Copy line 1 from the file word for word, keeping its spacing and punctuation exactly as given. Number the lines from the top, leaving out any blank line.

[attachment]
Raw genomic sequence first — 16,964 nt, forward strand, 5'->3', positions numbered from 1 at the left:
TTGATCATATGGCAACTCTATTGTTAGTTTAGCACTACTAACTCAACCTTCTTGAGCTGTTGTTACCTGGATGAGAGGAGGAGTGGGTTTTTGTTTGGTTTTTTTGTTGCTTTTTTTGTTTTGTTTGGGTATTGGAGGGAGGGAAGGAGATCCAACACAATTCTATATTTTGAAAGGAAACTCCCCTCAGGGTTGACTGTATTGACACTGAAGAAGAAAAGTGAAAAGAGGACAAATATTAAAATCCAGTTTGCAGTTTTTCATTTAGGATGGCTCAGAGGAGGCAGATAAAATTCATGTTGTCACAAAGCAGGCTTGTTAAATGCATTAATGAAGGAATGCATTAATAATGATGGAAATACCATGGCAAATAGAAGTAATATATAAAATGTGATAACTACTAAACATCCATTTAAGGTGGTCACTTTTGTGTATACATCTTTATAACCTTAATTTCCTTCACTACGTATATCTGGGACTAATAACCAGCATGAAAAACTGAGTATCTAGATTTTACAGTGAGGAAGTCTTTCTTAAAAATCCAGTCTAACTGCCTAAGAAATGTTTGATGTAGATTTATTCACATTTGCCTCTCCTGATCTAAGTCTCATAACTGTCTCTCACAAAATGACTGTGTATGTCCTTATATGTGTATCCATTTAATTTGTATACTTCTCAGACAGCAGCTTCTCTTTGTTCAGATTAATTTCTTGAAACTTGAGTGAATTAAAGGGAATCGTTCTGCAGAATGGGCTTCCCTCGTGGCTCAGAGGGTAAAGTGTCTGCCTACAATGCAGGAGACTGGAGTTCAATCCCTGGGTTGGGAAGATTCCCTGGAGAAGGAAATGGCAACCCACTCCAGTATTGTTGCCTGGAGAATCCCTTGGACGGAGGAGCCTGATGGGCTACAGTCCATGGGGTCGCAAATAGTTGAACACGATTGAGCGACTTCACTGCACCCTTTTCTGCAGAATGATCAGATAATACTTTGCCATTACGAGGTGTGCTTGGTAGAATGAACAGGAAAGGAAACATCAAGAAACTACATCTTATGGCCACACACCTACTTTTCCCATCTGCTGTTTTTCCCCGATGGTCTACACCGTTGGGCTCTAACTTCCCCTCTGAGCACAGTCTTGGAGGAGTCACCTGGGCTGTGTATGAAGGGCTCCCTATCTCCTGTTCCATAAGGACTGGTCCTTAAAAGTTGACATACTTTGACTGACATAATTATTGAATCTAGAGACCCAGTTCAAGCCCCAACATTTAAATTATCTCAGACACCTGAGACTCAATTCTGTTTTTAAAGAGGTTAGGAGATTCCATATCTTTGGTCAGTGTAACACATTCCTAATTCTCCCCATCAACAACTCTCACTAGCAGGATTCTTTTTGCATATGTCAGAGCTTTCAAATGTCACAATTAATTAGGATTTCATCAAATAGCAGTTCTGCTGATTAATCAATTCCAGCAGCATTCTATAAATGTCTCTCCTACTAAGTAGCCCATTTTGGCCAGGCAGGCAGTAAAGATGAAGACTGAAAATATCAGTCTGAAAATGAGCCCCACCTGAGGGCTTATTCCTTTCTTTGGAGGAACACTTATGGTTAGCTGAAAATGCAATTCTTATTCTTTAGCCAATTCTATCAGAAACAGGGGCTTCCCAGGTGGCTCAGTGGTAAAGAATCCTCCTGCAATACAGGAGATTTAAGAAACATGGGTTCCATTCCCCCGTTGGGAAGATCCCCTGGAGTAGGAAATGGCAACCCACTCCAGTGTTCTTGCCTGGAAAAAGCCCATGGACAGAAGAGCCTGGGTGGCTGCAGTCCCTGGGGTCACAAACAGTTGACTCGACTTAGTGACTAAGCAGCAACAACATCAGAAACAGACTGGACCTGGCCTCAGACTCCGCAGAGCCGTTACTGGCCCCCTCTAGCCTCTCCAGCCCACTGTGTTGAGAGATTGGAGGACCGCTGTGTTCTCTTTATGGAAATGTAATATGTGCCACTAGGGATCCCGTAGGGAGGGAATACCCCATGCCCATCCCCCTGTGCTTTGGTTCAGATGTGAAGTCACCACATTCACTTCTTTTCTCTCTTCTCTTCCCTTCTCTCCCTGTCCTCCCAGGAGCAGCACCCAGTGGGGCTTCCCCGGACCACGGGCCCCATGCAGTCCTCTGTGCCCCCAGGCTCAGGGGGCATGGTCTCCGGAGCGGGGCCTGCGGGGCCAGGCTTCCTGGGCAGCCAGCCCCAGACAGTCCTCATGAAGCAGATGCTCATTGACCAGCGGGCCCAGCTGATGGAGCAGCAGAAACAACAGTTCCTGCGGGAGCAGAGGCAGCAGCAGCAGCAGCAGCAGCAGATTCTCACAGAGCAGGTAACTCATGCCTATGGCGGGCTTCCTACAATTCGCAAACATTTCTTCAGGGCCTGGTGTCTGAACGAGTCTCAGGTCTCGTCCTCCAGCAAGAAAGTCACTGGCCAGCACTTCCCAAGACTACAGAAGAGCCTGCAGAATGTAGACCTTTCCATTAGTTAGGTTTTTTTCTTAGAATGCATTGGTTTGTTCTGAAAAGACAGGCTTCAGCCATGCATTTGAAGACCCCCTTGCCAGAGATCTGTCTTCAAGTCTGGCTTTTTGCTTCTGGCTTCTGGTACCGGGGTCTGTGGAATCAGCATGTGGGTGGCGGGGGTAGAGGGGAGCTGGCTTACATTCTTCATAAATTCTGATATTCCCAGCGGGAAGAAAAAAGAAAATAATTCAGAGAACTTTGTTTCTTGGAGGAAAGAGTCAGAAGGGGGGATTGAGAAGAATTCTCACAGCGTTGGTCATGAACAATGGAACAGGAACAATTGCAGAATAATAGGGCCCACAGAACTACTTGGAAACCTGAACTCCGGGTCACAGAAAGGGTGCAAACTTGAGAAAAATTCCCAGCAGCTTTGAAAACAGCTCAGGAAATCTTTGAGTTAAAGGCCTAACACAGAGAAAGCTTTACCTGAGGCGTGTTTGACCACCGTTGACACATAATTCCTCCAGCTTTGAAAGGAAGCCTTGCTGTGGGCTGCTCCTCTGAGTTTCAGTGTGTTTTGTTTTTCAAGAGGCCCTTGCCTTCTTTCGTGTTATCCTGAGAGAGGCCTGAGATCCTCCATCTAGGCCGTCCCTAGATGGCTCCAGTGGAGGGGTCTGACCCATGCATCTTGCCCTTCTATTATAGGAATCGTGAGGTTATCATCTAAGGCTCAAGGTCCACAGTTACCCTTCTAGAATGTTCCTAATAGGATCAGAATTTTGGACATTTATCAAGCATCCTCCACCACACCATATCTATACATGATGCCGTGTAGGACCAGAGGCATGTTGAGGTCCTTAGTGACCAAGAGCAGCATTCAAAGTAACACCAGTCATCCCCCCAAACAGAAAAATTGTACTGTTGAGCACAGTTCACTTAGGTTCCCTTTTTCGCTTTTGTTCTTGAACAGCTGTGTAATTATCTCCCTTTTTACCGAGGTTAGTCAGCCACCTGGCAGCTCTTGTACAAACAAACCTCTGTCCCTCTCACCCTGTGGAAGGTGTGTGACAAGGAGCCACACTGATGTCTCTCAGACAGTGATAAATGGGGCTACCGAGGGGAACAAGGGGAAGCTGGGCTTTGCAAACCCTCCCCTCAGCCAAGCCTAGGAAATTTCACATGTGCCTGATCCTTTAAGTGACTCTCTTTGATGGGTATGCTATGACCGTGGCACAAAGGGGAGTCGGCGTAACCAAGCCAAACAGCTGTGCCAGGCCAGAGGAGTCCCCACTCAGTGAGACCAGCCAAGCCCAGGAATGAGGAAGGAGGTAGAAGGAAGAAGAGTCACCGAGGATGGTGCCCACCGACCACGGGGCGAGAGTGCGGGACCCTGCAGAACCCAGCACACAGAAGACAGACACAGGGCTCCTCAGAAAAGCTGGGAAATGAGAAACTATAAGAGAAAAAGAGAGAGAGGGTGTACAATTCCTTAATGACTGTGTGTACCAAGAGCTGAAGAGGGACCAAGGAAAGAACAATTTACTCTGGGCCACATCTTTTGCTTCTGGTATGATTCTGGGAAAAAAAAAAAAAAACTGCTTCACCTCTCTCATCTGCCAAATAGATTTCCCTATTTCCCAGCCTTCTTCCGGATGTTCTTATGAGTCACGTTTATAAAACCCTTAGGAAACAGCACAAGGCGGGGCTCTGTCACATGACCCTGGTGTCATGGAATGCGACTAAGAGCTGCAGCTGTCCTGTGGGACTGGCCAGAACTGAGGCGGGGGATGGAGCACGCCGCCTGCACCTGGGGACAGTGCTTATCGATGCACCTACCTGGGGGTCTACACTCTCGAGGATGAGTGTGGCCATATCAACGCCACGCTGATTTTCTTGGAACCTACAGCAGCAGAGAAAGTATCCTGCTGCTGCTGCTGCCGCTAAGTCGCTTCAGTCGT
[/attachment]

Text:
Raw genomic sequence first — 16,964 nt, forward strand, 5'->3', positions numbered from 1 at the left: